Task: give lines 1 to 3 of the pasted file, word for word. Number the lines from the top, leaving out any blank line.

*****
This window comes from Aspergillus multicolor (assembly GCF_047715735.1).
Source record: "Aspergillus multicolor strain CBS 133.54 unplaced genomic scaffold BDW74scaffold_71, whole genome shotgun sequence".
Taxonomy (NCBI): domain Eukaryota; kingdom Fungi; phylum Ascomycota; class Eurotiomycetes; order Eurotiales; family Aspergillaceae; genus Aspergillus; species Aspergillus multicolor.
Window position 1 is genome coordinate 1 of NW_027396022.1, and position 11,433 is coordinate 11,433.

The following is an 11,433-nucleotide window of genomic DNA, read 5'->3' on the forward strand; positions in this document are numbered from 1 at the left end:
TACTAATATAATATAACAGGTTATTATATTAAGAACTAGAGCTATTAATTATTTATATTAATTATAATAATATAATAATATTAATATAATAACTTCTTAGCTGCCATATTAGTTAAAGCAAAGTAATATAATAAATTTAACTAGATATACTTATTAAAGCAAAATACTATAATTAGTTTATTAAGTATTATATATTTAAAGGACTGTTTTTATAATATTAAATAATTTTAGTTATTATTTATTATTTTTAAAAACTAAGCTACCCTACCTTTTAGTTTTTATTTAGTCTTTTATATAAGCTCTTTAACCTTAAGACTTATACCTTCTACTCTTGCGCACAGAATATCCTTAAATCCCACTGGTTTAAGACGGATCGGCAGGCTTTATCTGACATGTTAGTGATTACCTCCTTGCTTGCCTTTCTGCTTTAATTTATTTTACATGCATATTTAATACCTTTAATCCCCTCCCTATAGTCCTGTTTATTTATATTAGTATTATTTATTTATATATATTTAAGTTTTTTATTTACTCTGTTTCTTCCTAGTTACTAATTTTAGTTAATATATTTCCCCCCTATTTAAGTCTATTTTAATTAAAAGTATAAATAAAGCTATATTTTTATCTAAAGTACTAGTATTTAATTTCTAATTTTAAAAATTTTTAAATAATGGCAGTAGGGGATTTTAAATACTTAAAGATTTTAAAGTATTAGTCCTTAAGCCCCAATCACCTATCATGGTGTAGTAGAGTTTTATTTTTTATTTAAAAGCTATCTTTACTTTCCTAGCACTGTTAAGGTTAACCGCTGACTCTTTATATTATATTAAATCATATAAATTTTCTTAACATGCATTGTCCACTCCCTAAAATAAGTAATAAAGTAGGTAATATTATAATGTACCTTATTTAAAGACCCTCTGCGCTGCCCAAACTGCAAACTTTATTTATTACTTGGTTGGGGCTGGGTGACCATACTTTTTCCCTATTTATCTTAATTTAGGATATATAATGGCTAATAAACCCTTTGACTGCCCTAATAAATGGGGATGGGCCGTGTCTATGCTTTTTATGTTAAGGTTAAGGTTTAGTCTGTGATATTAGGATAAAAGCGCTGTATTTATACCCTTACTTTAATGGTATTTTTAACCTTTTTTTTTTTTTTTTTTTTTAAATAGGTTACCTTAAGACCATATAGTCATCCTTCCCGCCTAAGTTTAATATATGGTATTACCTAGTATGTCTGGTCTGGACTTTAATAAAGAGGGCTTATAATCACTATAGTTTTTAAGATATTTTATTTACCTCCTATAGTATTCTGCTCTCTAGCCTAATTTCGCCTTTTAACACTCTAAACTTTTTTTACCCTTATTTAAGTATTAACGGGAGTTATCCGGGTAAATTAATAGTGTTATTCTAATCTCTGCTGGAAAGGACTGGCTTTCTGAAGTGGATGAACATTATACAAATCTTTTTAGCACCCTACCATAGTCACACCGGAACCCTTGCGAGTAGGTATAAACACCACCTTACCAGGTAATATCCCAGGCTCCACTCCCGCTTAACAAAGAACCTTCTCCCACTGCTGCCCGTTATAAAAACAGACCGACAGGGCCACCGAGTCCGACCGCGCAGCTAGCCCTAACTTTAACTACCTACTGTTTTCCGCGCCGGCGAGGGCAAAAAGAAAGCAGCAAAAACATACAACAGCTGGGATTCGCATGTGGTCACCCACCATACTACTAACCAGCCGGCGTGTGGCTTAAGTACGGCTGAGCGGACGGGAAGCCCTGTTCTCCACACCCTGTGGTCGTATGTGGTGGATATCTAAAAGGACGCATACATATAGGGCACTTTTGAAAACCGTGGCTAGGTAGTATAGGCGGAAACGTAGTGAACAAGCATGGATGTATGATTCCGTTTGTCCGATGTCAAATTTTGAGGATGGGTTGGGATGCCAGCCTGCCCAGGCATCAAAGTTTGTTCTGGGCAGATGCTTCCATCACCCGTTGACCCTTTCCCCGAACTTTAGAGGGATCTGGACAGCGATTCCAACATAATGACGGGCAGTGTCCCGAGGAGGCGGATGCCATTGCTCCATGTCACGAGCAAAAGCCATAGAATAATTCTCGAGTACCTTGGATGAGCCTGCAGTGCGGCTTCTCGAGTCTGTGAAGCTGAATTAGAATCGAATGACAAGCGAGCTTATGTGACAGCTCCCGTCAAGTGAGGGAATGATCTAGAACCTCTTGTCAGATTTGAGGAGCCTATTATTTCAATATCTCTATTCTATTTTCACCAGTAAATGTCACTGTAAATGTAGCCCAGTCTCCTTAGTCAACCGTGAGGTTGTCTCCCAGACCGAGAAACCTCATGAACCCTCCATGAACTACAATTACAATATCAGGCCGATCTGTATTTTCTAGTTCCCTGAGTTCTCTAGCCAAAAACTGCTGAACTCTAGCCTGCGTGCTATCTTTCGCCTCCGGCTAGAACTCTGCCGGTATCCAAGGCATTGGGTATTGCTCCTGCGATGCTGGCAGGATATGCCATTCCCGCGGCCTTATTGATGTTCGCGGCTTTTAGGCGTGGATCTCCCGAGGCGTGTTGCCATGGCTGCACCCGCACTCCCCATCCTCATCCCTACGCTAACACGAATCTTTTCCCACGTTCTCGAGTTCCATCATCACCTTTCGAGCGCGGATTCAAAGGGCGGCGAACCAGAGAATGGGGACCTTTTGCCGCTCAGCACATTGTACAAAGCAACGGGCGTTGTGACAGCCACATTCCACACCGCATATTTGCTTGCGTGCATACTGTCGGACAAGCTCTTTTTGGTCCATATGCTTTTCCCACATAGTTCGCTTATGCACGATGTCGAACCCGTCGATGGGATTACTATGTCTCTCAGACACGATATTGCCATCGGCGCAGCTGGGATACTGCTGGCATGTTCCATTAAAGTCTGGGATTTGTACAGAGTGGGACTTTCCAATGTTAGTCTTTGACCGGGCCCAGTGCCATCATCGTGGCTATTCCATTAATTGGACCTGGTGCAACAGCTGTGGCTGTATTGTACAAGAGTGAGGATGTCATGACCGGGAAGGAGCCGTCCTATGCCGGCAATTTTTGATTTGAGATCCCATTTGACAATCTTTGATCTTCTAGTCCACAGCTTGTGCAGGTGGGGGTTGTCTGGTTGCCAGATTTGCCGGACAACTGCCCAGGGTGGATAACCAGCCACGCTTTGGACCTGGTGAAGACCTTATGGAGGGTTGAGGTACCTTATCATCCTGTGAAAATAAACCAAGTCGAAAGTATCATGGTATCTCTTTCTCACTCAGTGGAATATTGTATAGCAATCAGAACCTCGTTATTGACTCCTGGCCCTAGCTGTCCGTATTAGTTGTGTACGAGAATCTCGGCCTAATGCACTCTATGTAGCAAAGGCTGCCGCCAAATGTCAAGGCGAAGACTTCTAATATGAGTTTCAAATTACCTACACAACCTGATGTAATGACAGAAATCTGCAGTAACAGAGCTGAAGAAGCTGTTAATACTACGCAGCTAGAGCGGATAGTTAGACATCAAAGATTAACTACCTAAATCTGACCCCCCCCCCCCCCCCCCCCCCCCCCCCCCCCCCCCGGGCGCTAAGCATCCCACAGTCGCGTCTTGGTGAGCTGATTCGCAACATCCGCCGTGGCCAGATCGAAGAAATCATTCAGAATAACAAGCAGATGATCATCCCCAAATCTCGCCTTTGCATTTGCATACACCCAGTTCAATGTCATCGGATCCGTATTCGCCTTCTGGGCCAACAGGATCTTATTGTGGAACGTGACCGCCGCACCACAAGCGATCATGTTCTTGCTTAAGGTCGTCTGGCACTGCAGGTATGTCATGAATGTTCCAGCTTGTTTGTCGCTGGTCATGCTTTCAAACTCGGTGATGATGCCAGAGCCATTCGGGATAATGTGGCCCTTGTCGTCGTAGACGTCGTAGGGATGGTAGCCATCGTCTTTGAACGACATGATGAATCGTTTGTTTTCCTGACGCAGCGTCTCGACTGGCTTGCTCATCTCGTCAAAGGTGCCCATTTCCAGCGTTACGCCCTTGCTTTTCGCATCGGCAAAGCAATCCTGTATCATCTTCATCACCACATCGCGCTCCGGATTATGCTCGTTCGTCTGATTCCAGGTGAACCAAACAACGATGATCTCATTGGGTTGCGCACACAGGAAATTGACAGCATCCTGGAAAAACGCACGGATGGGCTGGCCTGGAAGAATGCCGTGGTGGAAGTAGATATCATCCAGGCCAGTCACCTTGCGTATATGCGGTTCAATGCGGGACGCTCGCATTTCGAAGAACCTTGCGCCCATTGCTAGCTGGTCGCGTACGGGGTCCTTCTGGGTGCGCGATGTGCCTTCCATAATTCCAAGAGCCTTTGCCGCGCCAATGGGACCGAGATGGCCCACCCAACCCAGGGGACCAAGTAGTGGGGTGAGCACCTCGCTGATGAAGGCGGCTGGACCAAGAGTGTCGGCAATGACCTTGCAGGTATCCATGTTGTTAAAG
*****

This window comes from Aspergillus multicolor (assembly GCF_047715735.1).
Source record: "Aspergillus multicolor strain CBS 133.54 unplaced genomic scaffold BDW74scaffold_71, whole genome shotgun sequence".
Taxonomy (NCBI): domain Eukaryota; kingdom Fungi; phylum Ascomycota; class Eurotiomycetes; order Eurotiales; family Aspergillaceae; genus Aspergillus; species Aspergillus multicolor.